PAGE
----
ALBUM REVIEW: The Baghdaddies – Bykerumba | NARC. | Reliably Informed | Music and Creative Arts News for Newcastle and the North East

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Released: 25.05.18






Twenty-two years ago, music changed forever.  It wasn’t the formation of Linkin Park, Sum 41, Groove Armada or even Sharon Jones & the Dap-Kings.  It wasn’t even the inception of *yawn* Coldplay.  No, in 1996 five founding fathers bore the bouncing Baghdaddy baby.  The men in charge back then were the incredible bassist and deviously minded Peter Maynard, sadly no longer with us, along with Paul Ruddick (sax and vocals), Andy Dalton (drums), Nigel Kirkpatrick (trumpet) and Ziad Jabero (guitar/trombone).  The band has changed since then, with Nik Alevroyiannis bouncing sticks off unpronounceable drums with a hat on, and Paul Susans bringing his massive sousaphone and less massive bass; nobody could replace Pete, but Paul is about as Baghdaddy as they come*.  As their latest album Bykerumba drops, jumps up, drops, jumps up and dances around, the now fully (im)mature offspring of musical genius and international exploration has once again created a behemoth-ridden dance-fest of a Balkan inspired Latin-folk-ska-punk-funk-rap trunk of thoughtful, political and perfectly observed tracks. 

I think it was Zappa who asked whether humour belonged in music, and as he well knew, yes it bloody does. Bykerumba follows in the tradition of the ‘Daddies in that each track is packed full of lyrics that tickle the funny bone while also packing a powerful political punch. I’m reminded of The Specials in that respect, and the message is no more potent than in bombastic track Guns, which is a funky, slow rap beat about the perpetuation of the international arms market. It is deep, but you’ll still be bopping as you listen to it, which is an excellent use of subliminal party politics (and I mean party).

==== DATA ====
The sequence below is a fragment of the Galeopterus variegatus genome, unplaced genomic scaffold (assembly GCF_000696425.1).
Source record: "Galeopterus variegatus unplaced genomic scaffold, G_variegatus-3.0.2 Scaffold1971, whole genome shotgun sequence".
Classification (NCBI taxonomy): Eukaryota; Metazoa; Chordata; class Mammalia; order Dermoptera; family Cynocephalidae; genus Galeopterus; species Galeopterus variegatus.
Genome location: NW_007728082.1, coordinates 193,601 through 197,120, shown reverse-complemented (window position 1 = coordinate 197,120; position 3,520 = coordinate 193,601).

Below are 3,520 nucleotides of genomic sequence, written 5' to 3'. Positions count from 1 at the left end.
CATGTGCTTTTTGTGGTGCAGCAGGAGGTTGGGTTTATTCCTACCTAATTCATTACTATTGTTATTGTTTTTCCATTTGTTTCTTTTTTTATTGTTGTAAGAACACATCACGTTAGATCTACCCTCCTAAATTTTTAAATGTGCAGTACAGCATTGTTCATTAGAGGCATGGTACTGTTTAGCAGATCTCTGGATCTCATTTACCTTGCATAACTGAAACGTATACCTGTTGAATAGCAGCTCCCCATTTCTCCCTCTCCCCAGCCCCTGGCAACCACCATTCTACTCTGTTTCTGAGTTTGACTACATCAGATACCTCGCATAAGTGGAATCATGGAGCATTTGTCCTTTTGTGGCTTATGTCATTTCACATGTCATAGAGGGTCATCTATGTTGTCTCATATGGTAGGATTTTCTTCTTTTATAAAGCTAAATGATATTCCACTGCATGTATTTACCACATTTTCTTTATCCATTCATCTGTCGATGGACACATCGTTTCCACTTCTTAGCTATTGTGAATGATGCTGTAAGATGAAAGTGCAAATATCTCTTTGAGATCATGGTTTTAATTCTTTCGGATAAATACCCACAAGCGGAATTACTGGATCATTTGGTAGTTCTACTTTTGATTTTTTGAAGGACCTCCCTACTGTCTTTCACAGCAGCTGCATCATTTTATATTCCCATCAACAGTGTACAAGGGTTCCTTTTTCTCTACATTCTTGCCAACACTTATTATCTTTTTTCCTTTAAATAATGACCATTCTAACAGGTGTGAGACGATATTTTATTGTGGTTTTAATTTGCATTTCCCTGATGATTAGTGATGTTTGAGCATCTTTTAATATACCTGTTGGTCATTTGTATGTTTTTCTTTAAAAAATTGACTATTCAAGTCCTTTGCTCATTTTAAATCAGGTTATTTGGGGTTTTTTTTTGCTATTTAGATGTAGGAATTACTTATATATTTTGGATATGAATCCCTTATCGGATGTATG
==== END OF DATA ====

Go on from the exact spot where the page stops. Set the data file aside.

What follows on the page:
Things to look out for and enjoy on the Newcastle band’s new album include, but are not restricted to: the PHAT liquid bass to kick off Wor Kids; some scintillating sax riffs from be-bearded fascist fighter Paul Ruddick; general horn triumphs most expertly portrayed by Mr Nigel Kirkpatrick on his T-rump; the multi-vocalists, who find that unmistakable beauty somewhere between piss-taking, sweet melodicity and magical eminence (especially the rapped bits). Finally, there are some instrumental surprises, like at the inception of Om Boor, which also makes excellent use of echo and Ziad’s metallic guitar. 

It’s a complete mystery to me that these guys aren’t world famous. This is another barnstorm-busting megathon, easily slotting into the Baghdaddy canon of albums classed under ‘epiphany’, and not just the first time you hear them. I implore you to work your way through their entire back catalogue, buy Bykerumba.


*so much so that in the print mag muggins here had him pegged as an original Daddy, despite him being in short trousers at the time!  He must just look older than he is, sorry guys!

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